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North Carolina Appeals Court Says State Employee's Dismissal Did Not Violate Due Process

 
 

HLD, v. 31, n. 1 (January 2003)

North Carolina Appeals Court Says State Employee's Dismissal Did Not Violate Due Process

The North Carolina Department of Health and Human Services (Department) dismissed Leon Kea, an administrator at a state facility for the mentally retarded, citing unacceptable personal conduct with respect to a subordinate female employee. Specifically, Kea was dismissed for (1) giving the employee preferential treatment, (2) sexually harassing her, (3) retaliating against her, (4) disobeying a direct order by reporting to work and discussing the investigation with staff while on investigative status, and (5) failing to follow certain facility procedures. Kea pursued various administrative avenues, seeking reinstatement with back pay and benefits. The State Personnel Commission (Commission) affirmed the dismissal. Kea appealed in state trial court. The court reversed the Commission's decision and ordered that Kea be reinstated and awarded back pay and benefits. According to the court, Kea "was not afforded constitutionally guaranteed due process by [the Department] during the process of his discharge" from the state facility. The Department appealed.

The North Carolina Court of Appeals reversed. As a threshold matter, the appeals court found that the lower court did not err in applying the de novo, as well as the whole record, standards of review because Kea presented questions of law and fact. Next, the appeals court concluded that the Department did not violate Kea's constitutional right of due process in dismissing him. In the instant action, Kea was dismissed for unacceptable personal conduct, which, under state law, does not require oral or written warnings or prior disciplinary action. As a state employee, Kea was entitled to a pre-dismissal conference and sufficient notification under N.C. Gen. Stat. � 126-35. "The fact that this notice was given simultaneously with the disciplinary action in this case is not a violation of N.C. Gen. Stat. � 126-35," the appeals court said. The appeals court also rejected Kea's contention that Frank Farrell, the individual who made the initial decision to dismiss him, was not impartial and unbiased as required by law. While Farrell may have reached certain conclusions regarding Kea before the predisciplinary conference, this fact alone did not mean he failed to meet the criteria of an impartial and unbiased decision maker. "The mere fact Farrell was familiar with the facts of [Kea's] case and acted as investigator and adjudicator on the matter is not a per se violation of due process," the appeals court observed. In addition, after reviewing the whole record, the appeals court concluded that substantial evidence existed to support the Commission's findings of fact and conclusion that Kea was dismissed for just cause based on unacceptable personal conduct. Accordingly, the appeals court reversed the trial court's judgment and remanded for reinstatement of the Commission's decision upholding Kea's dismissal.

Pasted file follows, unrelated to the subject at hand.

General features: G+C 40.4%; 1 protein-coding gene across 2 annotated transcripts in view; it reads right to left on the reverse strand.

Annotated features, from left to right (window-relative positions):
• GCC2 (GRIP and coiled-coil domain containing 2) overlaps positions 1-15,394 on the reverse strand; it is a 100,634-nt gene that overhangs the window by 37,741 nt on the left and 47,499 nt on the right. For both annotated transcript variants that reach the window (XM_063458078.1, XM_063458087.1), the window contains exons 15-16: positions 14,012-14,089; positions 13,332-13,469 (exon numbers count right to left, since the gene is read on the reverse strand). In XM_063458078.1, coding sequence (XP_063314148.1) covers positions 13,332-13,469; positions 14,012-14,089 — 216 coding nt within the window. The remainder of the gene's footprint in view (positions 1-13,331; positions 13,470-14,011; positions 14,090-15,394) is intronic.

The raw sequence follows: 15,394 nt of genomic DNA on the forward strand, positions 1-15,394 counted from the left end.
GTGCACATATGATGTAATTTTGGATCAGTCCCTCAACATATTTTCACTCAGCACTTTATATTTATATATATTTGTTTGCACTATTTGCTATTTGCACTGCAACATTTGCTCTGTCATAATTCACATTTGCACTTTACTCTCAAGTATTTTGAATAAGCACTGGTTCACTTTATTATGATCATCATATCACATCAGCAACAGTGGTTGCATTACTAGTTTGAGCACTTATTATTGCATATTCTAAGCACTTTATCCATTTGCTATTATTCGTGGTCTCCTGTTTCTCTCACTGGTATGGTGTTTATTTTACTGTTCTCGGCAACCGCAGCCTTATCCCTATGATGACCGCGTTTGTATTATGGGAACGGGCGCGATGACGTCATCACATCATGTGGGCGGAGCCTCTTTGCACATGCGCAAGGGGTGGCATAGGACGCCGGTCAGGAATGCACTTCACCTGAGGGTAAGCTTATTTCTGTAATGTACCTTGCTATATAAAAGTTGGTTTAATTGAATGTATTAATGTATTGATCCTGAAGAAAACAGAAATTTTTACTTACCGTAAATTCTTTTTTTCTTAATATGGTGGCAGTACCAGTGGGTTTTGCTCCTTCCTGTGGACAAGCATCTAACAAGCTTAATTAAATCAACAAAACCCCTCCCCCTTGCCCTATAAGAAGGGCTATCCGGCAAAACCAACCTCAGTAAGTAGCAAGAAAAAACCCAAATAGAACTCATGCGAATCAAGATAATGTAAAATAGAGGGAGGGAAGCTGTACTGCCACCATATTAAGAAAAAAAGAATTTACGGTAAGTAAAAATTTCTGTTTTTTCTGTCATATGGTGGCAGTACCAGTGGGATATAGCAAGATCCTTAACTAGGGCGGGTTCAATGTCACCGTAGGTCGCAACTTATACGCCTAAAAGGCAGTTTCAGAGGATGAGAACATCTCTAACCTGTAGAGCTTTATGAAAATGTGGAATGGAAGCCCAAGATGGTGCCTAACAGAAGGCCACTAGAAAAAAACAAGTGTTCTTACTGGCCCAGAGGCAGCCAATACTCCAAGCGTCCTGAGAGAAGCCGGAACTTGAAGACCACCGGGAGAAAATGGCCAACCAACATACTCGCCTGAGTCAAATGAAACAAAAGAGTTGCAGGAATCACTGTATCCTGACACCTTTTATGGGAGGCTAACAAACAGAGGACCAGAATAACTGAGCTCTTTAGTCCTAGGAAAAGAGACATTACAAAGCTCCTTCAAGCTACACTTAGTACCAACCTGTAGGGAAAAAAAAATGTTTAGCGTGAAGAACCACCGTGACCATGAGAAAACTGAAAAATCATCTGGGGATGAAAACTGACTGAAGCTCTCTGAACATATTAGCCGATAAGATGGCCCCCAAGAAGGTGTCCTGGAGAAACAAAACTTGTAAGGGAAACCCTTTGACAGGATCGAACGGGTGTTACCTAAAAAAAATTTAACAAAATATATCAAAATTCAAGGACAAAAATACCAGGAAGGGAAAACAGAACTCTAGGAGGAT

A dissenting opinion argued that the appeals court was not in the position to order Kea's reinstatement. Instead, the dissent contended that remand was appropriate because the trial court failed to delineate which standard of review--whole record or de novo--it applied to each issue before it.

Kea v. Department of Health and Human Servs., O'Berry Ctr., 570 S.E.2d 919 (N.C. Ct. App. Nov. 5, 2002) (18 pages).

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